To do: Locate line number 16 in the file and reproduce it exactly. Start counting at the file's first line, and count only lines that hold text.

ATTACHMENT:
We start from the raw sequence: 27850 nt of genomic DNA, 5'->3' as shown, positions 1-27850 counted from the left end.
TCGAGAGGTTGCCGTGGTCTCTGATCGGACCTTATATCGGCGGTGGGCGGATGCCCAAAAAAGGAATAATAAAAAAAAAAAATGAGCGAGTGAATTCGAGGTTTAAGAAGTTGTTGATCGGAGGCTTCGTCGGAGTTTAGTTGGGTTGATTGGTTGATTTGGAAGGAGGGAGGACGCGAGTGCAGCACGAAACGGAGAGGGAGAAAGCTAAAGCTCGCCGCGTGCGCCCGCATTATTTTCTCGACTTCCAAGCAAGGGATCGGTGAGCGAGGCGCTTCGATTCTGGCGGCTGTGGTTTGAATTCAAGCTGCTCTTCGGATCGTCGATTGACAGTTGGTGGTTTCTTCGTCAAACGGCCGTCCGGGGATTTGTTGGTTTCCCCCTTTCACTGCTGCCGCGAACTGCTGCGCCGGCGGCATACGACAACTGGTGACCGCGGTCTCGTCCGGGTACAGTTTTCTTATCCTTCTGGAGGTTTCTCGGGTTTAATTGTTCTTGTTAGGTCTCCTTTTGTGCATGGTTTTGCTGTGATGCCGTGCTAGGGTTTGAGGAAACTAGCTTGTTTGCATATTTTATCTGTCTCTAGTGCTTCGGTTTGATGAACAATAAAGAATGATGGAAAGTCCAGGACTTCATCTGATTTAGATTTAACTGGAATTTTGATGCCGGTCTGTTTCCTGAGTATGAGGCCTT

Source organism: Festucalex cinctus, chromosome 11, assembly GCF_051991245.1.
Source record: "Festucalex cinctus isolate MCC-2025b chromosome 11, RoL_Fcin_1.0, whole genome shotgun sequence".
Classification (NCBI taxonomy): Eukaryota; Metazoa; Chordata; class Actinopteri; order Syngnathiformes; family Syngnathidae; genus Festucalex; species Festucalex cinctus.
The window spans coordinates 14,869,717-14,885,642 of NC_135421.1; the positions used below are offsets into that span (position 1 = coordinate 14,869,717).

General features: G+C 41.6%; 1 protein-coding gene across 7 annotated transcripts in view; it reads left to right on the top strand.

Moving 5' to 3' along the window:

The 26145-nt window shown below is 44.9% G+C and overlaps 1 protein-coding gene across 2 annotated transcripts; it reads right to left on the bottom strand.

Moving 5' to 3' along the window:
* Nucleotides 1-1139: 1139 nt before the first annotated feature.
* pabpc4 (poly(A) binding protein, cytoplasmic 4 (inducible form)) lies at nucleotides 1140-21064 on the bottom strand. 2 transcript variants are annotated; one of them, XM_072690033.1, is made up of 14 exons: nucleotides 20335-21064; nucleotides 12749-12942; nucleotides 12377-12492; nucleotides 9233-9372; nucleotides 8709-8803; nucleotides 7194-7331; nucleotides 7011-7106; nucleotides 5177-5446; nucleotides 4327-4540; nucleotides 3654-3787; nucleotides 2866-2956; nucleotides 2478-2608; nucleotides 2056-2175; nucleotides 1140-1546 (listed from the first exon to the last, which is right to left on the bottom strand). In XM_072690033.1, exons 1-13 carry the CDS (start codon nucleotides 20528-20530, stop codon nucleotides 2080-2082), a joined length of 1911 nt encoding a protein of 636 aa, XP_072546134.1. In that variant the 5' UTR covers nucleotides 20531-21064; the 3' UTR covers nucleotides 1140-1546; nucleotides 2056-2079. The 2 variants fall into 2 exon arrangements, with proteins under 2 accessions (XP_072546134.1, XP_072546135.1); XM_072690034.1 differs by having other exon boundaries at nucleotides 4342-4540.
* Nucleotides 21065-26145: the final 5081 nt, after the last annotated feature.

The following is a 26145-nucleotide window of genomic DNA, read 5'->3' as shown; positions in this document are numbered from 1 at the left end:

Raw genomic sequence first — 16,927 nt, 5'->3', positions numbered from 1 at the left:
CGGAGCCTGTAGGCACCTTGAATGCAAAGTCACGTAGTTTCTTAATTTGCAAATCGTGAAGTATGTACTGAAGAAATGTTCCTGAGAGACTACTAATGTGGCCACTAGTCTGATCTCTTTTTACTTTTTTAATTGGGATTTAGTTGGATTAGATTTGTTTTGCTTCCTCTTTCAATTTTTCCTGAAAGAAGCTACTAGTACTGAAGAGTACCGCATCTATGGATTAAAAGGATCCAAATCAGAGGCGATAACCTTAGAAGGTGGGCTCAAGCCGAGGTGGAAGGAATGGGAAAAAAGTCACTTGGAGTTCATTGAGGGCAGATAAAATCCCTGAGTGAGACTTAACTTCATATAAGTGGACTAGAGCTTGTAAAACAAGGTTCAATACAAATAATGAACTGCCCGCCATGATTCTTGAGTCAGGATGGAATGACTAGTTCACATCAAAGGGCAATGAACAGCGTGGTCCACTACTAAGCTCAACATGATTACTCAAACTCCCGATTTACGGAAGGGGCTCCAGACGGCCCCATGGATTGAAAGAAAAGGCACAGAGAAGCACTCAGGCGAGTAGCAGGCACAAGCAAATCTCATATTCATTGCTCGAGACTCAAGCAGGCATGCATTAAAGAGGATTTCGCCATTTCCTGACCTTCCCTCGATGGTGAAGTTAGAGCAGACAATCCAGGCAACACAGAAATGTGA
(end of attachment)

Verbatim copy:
CGGAGCCTGTAGGCACCTTGAATGCAAAGTCACGTAGTTTCTTAATTTGCAAATCGTGAAGTATGTACTGAAGAAATGTTCCTGAGAGACTACTAATGTGGCCACTAGTCTGATCTCTTTTTACTTTTTTAATTGGGATTTAGTTGGATTAGATTTGTTTTGCTTCCTCTTTCAATTTTTCCTGAAAGAAGCTACTAGTACTGAAGAGTACCGCATCTATGGATTAAAAGGATCCAAATCAGAGGCGATAACCTTAGAAGGTGGGCTCAAGCCGAGGTGGAAGGAATGGGAAAAAAGTCACTTGGAGTTCATTGAGGGCAGATAAAATCCCTGAGTGAGACTTAACTTCATATAAGTGGACTAGAGCTTGTAAAACAAGGTTCAATACAAATAATGAACTGCCCGCCATGATTCTTGAGTCAGGATGGAATGACTAGTTCACATCAAAGGGCAATGAACAGCGTGGTCCACTACTAAGCTCAACATGATTACTCAAACTCCCGATTTACGGAAGGGGCTCCAGACGGCCCCATGGATTGAAAGAAAAGGCACAGAGAAGCACTCAGGCGAGTAGCAGGCACAAGCAAATCTCATATTCATTGCTCGAGACTCAAGCAGGCATGCATTAAAGAGGATTTCGCCATTTCCTGACCTTCCCTCGATGGTGAAGTTAGAGCAGACAATCCAGGCAACACAGAAATGTGA